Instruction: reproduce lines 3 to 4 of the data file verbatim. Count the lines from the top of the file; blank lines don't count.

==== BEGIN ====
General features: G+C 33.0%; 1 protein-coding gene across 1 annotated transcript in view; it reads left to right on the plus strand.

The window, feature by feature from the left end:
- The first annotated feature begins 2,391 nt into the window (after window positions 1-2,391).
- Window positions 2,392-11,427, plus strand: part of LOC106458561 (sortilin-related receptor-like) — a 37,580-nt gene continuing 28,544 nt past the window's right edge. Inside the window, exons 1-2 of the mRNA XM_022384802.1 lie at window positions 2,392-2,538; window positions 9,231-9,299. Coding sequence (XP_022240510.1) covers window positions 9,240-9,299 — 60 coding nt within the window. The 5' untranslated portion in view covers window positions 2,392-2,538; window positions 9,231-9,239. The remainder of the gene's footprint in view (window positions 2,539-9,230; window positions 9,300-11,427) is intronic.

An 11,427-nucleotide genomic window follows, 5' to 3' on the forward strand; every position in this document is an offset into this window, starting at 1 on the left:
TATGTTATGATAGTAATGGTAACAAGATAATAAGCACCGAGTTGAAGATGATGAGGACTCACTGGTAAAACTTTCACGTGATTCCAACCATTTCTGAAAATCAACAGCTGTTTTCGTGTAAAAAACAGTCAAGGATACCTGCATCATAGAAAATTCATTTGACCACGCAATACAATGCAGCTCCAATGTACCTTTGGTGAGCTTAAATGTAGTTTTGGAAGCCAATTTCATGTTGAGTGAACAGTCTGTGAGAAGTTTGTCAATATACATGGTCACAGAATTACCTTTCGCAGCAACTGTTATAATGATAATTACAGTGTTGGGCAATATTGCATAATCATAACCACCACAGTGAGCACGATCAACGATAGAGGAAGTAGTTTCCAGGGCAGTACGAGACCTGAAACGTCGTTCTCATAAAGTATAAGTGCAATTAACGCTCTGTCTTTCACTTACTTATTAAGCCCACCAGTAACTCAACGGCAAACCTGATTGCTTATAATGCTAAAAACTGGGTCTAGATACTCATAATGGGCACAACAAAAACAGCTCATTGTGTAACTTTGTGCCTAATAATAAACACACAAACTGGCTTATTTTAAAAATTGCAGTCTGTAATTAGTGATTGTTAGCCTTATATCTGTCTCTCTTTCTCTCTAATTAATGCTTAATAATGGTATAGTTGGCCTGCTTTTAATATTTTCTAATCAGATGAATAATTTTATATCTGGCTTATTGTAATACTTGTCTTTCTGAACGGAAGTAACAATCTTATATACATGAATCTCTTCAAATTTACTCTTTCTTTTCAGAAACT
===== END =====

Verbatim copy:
- The first annotated feature begins 2,391 nt into the window (after window positions 1-2,391).
- Window positions 2,392-11,427, plus strand: part of LOC106458561 (sortilin-related receptor-like) — a 37,580-nt gene continuing 28,544 nt past the window's right edge. Inside the window, exons 1-2 of the mRNA XM_022384802.1 lie at window positions 2,392-2,538; window positions 9,231-9,299. Coding sequence (XP_022240510.1) covers window positions 9,240-9,299 — 60 coding nt within the window. The 5' untranslated portion in view covers window positions 2,392-2,538; window positions 9,231-9,239. The remainder of the gene's footprint in view (window positions 2,539-9,230; window positions 9,300-11,427) is intronic.